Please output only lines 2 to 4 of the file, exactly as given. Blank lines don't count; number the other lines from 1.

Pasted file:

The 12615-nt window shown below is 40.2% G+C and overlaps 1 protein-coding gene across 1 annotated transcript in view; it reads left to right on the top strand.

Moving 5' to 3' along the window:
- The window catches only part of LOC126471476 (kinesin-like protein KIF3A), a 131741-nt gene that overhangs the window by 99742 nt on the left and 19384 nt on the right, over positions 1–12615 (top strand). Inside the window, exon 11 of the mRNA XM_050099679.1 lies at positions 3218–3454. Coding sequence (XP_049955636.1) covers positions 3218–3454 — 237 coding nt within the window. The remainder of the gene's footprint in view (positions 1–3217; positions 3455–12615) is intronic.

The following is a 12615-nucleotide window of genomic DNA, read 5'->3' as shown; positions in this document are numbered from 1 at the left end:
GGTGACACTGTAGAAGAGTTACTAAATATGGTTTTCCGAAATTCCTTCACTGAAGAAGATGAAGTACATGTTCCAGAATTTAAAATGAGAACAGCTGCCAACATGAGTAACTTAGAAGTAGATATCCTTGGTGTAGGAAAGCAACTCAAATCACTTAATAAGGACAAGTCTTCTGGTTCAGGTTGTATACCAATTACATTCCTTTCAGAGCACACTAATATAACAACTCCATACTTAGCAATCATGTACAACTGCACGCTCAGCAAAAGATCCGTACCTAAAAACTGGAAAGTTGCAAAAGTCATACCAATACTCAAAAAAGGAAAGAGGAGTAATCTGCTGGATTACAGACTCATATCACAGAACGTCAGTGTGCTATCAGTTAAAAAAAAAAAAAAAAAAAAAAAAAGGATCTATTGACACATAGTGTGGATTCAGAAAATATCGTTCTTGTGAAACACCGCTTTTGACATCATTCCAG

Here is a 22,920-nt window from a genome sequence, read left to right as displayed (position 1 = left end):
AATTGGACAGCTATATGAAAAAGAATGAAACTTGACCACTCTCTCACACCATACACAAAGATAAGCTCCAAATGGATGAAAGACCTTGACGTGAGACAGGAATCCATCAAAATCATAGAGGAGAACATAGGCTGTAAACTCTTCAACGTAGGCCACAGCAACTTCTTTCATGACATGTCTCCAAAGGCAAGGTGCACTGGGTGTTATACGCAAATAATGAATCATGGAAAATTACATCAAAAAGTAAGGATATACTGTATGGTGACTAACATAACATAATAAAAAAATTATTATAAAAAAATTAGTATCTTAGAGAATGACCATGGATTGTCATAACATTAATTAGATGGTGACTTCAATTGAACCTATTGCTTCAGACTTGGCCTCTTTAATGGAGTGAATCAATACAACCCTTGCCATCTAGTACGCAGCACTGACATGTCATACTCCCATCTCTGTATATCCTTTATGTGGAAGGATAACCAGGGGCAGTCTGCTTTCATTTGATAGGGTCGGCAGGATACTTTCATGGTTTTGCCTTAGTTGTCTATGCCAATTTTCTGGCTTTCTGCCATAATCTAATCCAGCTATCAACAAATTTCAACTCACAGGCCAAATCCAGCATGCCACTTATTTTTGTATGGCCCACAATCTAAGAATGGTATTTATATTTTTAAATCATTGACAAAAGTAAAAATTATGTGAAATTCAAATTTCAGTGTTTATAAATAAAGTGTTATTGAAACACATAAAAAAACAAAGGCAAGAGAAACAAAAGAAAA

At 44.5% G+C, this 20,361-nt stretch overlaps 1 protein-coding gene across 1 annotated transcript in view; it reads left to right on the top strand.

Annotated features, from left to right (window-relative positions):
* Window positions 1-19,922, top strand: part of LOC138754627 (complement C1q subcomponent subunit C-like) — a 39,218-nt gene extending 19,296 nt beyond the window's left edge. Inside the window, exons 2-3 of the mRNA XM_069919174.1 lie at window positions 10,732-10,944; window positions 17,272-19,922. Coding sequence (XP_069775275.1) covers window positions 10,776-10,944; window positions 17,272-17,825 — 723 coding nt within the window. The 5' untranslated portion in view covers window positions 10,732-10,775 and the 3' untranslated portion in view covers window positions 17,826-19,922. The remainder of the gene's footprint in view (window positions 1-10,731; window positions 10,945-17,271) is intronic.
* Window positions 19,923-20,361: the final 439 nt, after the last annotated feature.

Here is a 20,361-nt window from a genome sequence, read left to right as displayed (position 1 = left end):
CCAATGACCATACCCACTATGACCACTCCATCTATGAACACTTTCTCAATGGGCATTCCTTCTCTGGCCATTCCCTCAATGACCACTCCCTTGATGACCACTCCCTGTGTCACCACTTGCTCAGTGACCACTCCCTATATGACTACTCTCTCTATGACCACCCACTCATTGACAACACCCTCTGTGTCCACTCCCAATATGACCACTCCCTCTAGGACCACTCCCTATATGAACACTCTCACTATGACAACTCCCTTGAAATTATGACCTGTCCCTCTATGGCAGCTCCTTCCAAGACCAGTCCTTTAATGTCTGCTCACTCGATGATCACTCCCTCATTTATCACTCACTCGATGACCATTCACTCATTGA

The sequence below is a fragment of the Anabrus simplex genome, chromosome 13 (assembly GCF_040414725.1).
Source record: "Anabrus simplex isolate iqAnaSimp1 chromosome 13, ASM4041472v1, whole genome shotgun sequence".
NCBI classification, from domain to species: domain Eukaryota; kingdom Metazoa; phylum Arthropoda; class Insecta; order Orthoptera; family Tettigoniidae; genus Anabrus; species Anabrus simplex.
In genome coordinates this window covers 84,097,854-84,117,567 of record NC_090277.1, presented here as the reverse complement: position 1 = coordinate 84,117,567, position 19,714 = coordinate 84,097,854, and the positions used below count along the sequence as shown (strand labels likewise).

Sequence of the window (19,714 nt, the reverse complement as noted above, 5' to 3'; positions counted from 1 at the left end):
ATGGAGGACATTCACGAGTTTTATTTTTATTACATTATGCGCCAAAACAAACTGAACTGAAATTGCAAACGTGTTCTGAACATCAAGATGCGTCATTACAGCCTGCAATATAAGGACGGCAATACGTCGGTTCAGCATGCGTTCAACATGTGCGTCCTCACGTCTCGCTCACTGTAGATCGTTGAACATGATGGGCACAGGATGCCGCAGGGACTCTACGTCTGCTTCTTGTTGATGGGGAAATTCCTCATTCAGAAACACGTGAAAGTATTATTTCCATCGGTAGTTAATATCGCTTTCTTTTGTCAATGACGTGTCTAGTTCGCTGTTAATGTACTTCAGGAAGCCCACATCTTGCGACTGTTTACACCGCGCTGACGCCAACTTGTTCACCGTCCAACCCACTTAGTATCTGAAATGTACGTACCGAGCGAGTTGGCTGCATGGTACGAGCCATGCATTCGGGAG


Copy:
Moving 5' to 3' along the window:
- The window catches only part of LOC126471476 (kinesin-like protein KIF3A), a 131741-nt gene that overhangs the window by 99742 nt on the left and 19384 nt on the right, over positions 1–12615 (top strand). Inside the window, exon 11 of the mRNA XM_050099679.1 lies at positions 3218–3454. Coding sequence (XP_049955636.1) covers positions 3218–3454 — 237 coding nt within the window. The remainder of the gene's footprint in view (positions 1–3217; positions 3455–12615) is intronic.

The following is a 12615-nucleotide window of genomic DNA, read 5'->3' as shown; positions in this document are numbered from 1 at the left end: